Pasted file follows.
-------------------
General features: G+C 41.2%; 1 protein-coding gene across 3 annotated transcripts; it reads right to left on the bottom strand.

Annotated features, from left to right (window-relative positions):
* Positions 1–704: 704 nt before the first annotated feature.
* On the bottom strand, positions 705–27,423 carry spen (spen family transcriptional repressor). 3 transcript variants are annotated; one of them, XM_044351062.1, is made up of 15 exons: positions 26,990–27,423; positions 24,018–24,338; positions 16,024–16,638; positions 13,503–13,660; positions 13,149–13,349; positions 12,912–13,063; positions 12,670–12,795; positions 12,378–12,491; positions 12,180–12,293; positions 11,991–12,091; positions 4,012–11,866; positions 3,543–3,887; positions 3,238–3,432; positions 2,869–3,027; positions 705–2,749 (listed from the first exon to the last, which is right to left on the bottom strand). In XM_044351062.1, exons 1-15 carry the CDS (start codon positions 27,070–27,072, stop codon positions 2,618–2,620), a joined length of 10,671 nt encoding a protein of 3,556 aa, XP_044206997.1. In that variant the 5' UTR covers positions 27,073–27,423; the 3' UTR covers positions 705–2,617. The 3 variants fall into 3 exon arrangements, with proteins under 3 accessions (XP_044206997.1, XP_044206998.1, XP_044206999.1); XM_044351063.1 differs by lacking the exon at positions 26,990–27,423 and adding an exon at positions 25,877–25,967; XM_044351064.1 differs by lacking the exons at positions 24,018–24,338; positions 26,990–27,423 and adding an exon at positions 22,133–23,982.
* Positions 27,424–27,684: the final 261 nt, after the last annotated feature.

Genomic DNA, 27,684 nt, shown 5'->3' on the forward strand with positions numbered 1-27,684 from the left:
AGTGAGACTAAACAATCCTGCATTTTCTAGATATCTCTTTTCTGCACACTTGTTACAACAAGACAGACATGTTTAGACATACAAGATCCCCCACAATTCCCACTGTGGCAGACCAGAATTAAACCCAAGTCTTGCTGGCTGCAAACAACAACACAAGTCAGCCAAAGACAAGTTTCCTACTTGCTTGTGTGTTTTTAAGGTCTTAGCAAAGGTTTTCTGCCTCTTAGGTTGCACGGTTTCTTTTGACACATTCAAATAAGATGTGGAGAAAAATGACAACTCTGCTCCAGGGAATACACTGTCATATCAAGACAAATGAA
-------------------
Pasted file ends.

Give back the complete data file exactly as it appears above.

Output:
General features: G+C 41.2%; 1 protein-coding gene across 3 annotated transcripts; it reads right to left on the bottom strand.

Annotated features, from left to right (window-relative positions):
* Positions 1–704: 704 nt before the first annotated feature.
* On the bottom strand, positions 705–27,423 carry spen (spen family transcriptional repressor). 3 transcript variants are annotated; one of them, XM_044351062.1, is made up of 15 exons: positions 26,990–27,423; positions 24,018–24,338; positions 16,024–16,638; positions 13,503–13,660; positions 13,149–13,349; positions 12,912–13,063; positions 12,670–12,795; positions 12,378–12,491; positions 12,180–12,293; positions 11,991–12,091; positions 4,012–11,866; positions 3,543–3,887; positions 3,238–3,432; positions 2,869–3,027; positions 705–2,749 (listed from the first exon to the last, which is right to left on the bottom strand). In XM_044351062.1, exons 1-15 carry the CDS (start codon positions 27,070–27,072, stop codon positions 2,618–2,620), a joined length of 10,671 nt encoding a protein of 3,556 aa, XP_044206997.1. In that variant the 5' UTR covers positions 27,073–27,423; the 3' UTR covers positions 705–2,617. The 3 variants fall into 3 exon arrangements, with proteins under 3 accessions (XP_044206997.1, XP_044206998.1, XP_044206999.1); XM_044351063.1 differs by lacking the exon at positions 26,990–27,423 and adding an exon at positions 25,877–25,967; XM_044351064.1 differs by lacking the exons at positions 24,018–24,338; positions 26,990–27,423 and adding an exon at positions 22,133–23,982.
* Positions 27,424–27,684: the final 261 nt, after the last annotated feature.

Genomic DNA, 27,684 nt, shown 5'->3' on the forward strand with positions numbered 1-27,684 from the left:
AGTGAGACTAAACAATCCTGCATTTTCTAGATATCTCTTTTCTGCACACTTGTTACAACAAGACAGACATGTTTAGACATACAAGATCCCCCACAATTCCCACTGTGGCAGACCAGAATTAAACCCAAGTCTTGCTGGCTGCAAACAACAACACAAGTCAGCCAAAGACAAGTTTCCTACTTGCTTGTGTGTTTTTAAGGTCTTAGCAAAGGTTTTCTGCCTCTTAGGTTGCACGGTTTCTTTTGACACATTCAAATAAGATGTGGAGAAAAATGACAACTCTGCTCCAGGGAATACACTGTCATATCAAGACAAATGAA